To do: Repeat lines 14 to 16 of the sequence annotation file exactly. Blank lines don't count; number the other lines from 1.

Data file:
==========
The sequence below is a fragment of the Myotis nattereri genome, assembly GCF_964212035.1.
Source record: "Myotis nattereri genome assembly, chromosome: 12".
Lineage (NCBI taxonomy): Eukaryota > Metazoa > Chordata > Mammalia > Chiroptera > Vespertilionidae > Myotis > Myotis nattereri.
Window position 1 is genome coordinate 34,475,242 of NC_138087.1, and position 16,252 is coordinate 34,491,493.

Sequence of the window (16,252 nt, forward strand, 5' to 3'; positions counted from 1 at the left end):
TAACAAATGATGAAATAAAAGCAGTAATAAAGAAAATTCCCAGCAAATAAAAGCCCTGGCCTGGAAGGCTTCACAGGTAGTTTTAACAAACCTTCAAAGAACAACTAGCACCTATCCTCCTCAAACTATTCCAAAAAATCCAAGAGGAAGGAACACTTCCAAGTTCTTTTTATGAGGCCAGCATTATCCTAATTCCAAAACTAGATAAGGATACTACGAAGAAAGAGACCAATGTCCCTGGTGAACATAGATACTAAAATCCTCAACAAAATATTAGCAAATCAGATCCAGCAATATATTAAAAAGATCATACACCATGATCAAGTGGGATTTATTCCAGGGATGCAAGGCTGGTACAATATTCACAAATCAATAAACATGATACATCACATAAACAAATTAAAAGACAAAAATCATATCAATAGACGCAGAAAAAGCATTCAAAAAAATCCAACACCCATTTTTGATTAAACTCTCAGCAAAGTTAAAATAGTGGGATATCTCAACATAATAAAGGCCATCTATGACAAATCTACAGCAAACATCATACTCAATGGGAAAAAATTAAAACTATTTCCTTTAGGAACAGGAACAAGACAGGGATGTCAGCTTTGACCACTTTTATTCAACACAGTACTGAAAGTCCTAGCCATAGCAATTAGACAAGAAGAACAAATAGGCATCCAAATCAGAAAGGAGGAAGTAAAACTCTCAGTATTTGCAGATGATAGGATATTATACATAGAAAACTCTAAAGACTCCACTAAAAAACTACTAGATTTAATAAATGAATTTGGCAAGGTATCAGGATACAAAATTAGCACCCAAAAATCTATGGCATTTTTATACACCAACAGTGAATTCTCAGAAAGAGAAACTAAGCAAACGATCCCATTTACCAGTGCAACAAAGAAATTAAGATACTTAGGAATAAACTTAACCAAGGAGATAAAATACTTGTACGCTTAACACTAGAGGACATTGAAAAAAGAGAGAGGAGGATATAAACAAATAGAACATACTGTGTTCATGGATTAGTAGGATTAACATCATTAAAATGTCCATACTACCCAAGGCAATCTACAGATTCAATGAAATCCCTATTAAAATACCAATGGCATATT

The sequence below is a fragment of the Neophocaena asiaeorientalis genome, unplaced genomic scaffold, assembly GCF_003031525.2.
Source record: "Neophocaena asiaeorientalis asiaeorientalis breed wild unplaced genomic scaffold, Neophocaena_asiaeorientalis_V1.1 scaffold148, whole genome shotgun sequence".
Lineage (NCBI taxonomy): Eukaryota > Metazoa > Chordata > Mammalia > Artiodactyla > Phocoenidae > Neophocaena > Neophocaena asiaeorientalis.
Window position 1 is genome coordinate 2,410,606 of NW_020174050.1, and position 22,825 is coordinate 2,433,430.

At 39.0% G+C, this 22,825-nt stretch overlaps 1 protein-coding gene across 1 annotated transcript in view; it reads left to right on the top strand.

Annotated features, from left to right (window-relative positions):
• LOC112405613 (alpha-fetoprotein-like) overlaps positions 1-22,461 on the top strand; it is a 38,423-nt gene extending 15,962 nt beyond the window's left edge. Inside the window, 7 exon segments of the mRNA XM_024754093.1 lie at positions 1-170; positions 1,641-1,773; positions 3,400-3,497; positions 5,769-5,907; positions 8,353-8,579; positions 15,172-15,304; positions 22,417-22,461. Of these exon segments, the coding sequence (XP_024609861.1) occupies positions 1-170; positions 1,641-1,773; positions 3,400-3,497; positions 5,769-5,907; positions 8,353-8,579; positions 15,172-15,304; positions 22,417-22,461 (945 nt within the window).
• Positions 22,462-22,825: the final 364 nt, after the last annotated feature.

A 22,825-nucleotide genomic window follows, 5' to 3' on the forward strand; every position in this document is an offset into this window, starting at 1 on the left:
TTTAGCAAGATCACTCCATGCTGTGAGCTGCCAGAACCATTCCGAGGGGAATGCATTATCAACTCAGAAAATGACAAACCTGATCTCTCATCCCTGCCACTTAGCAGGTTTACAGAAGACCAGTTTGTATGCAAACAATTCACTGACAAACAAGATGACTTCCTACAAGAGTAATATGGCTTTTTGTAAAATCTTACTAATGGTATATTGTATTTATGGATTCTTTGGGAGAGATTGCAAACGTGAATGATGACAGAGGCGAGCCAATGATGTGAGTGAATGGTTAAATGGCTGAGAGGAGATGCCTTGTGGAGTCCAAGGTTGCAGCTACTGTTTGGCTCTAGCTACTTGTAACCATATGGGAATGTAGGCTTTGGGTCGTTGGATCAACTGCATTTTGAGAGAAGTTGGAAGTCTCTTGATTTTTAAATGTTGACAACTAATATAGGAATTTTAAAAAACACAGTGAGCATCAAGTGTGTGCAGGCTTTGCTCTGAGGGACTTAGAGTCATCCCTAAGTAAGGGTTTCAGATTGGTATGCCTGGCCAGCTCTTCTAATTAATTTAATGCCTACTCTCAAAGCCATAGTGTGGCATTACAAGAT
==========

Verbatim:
• Positions 22,462-22,825: the final 364 nt, after the last annotated feature.

A 22,825-nucleotide genomic window follows, 5' to 3' on the forward strand; every position in this document is an offset into this window, starting at 1 on the left:
TTTAGCAAGATCACTCCATGCTGTGAGCTGCCAGAACCATTCCGAGGGGAATGCATTATCAACTCAGAAAATGACAAACCTGATCTCTCATCCCTGCCACTTAGCAGGTTTACAGAAGACCAGTTTGTATGCAAACAATTCACTGACAAACAAGATGACTTCCTACAAGAGTAATATGGCTTTTTGTAAAATCTTACTAATGGTATATTGTATTTATGGATTCTTTGGGAGAGATTGCAAACGTGAATGATGACAGAGGCGAGCCAATGATGTGAGTGAATGGTTAAATGGCTGAGAGGAGATGCCTTGTGGAGTCCAAGGTTGCAGCTACTGTTTGGCTCTAGCTACTTGTAACCATATGGGAATGTAGGCTTTGGGTCGTTGGATCAACTGCATTTTGAGAGAAGTTGGAAGTCTCTTGATTTTTAAATGTTGACAACTAATATAGGAATTTTAAAAAACACAGTGAGCATCAAGTGTGTGCAGGCTTTGCTCTGAGGGACTTAGAGTCATCCCTAAGTAAGGGTTTCAGATTGGTATGCCTGGCCAGCTCTTCTAATTAATTTAATGCCTACTCTCAAAGCCATAGTGTGGCATTACAAGAT